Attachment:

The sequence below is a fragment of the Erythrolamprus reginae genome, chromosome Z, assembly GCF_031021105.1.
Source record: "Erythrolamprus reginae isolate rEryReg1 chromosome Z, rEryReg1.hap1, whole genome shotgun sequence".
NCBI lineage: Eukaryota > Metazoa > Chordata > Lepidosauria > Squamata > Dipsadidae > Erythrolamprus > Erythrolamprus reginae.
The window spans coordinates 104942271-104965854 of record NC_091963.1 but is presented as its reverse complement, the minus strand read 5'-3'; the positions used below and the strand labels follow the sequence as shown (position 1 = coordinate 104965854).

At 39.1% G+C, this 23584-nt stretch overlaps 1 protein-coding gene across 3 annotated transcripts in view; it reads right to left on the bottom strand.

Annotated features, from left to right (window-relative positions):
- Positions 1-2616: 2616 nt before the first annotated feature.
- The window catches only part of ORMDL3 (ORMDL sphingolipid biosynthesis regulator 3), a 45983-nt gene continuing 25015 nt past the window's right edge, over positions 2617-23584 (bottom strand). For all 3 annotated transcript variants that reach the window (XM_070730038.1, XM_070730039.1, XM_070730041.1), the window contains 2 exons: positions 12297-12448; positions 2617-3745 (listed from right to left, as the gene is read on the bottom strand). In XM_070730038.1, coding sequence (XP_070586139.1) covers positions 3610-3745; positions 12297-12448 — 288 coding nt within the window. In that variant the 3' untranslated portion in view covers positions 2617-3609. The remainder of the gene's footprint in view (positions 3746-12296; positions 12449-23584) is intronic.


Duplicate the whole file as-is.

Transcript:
The sequence below is a fragment of the Erythrolamprus reginae genome, chromosome Z, assembly GCF_031021105.1.
Source record: "Erythrolamprus reginae isolate rEryReg1 chromosome Z, rEryReg1.hap1, whole genome shotgun sequence".
NCBI lineage: Eukaryota > Metazoa > Chordata > Lepidosauria > Squamata > Dipsadidae > Erythrolamprus > Erythrolamprus reginae.
The window spans coordinates 104942271-104965854 of record NC_091963.1 but is presented as its reverse complement, the minus strand read 5'-3'; the positions used below and the strand labels follow the sequence as shown (position 1 = coordinate 104965854).

At 39.1% G+C, this 23584-nt stretch overlaps 1 protein-coding gene across 3 annotated transcripts in view; it reads right to left on the bottom strand.

Annotated features, from left to right (window-relative positions):
- Positions 1-2616: 2616 nt before the first annotated feature.
- The window catches only part of ORMDL3 (ORMDL sphingolipid biosynthesis regulator 3), a 45983-nt gene continuing 25015 nt past the window's right edge, over positions 2617-23584 (bottom strand). For all 3 annotated transcript variants that reach the window (XM_070730038.1, XM_070730039.1, XM_070730041.1), the window contains 2 exons: positions 12297-12448; positions 2617-3745 (listed from right to left, as the gene is read on the bottom strand). In XM_070730038.1, coding sequence (XP_070586139.1) covers positions 3610-3745; positions 12297-12448 — 288 coding nt within the window. In that variant the 3' untranslated portion in view covers positions 2617-3609. The remainder of the gene's footprint in view (positions 3746-12296; positions 12449-23584) is intronic.